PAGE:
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Whitey wash

Scorsese, Damon, and DiCaprio honor The Departed
By BRETT MICHEL  |  October 4, 2006

061006_scorsese_main
FLIP A COIN: DiCaprio and Damon both have meaty roles in Scorsese's Departed

One of the first questions at a Manhattan press conference for Martin Scorsese’s Boston-set mob thriller is addressed to “Matt and Ben.” Even Scorsese joins in with the laughter as all acknowledge that Ben Affleck is not among the group here to promote The Departed. Matt Damon’s newest co-star is Leonardo DiCaprio, in his third collaboration with Scorsese.

A loose reworking of Andrew Lau & Alan Mak’s 2002 Hong Kong thriller Infernal Affairs, The Departed takes inspiration from Whitey Bulger and his band of Irish Southie thugs, quite a departure from Scorsese’s past efforts illustrating the dirty dealings of the Italian Mafia.

“I’ve always felt a close affinity with the Irish,” the director replies when asked about the change of interest. “Particularly those coming out of the same area of New York City as me. Although by the time the Italians had moved in — by the 1920s or early ’30s — most of the Irish had moved out of that neighborhood. In fact, it goes back to the era of Gangs of New York; stories about the way the Irish helped create New York and America. And don’t forget, I do have a very strong love for Hollywood cinema, and some of the greatest filmmakers to come out Hollywood were Irishmen: John Ford, Raoul Walsh, and others. And the Irish sense of Catholicism is a very interesting contrast to the Italian sense of Catholicism. So those are my personal reasons.” He laughs. “Besides, the script is written by William Monahan.”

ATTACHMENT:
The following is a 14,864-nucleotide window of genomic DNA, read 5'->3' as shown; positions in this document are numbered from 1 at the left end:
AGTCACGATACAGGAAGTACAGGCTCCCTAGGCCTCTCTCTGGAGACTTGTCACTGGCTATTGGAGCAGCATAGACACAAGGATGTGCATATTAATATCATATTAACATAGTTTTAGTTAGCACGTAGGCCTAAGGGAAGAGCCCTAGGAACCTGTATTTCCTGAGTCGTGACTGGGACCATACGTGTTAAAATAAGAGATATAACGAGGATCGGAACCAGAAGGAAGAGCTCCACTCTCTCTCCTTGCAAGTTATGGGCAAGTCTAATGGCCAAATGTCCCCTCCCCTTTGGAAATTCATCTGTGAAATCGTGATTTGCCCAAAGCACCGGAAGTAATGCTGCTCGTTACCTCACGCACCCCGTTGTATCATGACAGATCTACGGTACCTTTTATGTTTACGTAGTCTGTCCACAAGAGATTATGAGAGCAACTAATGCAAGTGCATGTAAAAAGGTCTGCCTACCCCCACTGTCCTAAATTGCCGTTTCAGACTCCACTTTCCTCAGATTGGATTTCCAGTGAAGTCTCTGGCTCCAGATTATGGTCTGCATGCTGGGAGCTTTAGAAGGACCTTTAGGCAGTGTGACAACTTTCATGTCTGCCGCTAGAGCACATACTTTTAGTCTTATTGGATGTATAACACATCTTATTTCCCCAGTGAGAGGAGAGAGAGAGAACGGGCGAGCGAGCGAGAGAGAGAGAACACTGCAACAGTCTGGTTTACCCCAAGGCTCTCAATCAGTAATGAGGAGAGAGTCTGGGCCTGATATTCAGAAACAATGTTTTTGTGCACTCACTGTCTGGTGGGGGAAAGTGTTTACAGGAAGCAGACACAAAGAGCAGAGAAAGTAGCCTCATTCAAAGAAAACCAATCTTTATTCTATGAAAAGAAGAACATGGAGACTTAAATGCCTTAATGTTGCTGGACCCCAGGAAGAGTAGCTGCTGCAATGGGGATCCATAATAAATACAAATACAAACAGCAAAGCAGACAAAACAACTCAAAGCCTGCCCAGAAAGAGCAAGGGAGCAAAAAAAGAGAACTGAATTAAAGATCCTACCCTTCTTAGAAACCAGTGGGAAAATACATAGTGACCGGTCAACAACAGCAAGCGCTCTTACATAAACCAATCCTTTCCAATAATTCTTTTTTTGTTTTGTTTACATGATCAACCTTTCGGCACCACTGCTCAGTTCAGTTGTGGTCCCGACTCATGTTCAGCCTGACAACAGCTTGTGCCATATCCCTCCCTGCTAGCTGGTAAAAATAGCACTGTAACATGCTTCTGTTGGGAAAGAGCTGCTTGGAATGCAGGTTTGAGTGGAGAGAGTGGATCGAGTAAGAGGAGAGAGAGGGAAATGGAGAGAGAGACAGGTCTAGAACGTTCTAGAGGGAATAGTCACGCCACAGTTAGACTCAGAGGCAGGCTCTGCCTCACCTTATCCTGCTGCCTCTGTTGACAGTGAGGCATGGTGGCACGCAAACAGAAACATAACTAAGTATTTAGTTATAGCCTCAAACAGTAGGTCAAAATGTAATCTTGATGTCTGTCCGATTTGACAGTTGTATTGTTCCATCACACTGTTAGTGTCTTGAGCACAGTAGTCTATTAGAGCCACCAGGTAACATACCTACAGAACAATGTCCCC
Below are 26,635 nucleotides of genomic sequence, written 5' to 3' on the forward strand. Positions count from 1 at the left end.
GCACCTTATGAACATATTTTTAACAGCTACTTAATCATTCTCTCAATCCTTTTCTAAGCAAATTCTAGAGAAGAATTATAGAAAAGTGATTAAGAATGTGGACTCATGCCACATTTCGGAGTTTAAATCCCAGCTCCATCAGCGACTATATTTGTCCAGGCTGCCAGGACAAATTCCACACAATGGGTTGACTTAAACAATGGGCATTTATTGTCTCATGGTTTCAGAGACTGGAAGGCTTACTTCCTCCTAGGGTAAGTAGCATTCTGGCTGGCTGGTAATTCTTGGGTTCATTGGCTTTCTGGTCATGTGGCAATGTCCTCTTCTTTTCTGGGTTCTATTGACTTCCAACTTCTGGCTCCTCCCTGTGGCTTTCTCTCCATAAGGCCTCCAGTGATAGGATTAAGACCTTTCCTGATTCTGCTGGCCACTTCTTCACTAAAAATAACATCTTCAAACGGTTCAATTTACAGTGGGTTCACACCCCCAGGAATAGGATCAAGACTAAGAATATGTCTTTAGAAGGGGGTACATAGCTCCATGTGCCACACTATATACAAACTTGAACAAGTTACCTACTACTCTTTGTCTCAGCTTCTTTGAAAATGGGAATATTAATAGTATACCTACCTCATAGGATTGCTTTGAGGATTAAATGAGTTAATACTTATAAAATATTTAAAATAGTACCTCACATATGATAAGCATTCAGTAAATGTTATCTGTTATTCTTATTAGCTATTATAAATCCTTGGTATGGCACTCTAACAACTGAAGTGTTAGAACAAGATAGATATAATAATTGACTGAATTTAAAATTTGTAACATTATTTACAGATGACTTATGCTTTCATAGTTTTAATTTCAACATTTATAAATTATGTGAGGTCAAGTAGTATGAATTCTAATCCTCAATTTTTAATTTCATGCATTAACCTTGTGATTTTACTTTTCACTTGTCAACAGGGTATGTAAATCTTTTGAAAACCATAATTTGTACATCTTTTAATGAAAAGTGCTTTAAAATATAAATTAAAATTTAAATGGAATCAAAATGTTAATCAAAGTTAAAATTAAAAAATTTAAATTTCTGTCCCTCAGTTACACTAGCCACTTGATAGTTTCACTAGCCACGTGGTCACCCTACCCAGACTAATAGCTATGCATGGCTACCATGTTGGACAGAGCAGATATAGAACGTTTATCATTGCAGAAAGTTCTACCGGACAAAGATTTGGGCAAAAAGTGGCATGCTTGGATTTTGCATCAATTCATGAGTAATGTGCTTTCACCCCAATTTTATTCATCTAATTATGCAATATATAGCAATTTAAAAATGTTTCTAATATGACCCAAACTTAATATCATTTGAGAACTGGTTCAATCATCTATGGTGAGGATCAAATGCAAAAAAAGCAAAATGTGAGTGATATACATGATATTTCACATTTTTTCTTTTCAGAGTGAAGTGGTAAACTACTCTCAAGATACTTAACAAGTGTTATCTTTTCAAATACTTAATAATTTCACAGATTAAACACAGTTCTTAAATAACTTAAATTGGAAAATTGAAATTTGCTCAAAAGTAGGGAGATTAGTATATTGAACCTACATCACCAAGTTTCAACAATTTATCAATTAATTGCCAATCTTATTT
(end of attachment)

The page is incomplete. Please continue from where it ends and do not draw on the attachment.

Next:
Monahan, a native Bostonian, nails the minutiae of the city, including allusions to long-simmering racial tensions, and he has an ear for the local patois, as the creative uses of “fahk,” uttered with relish by Dorchester’s Mark Wahlberg and Cambridge’s Damon, attest. His duplicitous protagonists are two moles (or “rats”) on opposing sides of the law, one a star graduate of the State Police Academy (Damon) secretly working under the thumb of Jack Nicholson’s Bulgeresque Frank Costello, the other an undercover “Statie” (DiCaprio) who’s infiltrated Costello’s gang.

With such meaty roles, it’s a wonder Damon and DiCaprio didn’t flip a coin to decide who would portray which character.

“We actually did flip a coin,” deadpans Damon. “That’s how we decided. No, in terms of the roles, I think Leo and I thought they were both incredible roles. For him, I think he could have played either one, and he would have been happy. Now that we did it this way, we’re happy that that’s the way it worked out, because I can’t imagine playing the other one now. It’s really rare in a film of this budget to have characters that are this interesting. Generally, the bigger the budget, the less interesting the characters become. That’s a real credit to Bill Monahan and his script.” He grins as he adds, “Also, we heard the director had done some good movies here and there.”

Unlike Damon and Wahlberg, DiCaprio wasn’t familiar with Boston’s more notorious underbelly, so he took it upon himself to spend some time here, meeting “people who were around during the late ’80s – during the ‘Whitey’ era.” In doing so, he discovered that “Boston’s a very interesting place, because everyone knows each other’s business.”

Even with his research, he wrestled with how he’d portray an unfamiliar aspect of his character: “That form of violence, that immediate violence.” How did he tap into this?

He smiles. “I guess by watching Martin Scorsese movies.”

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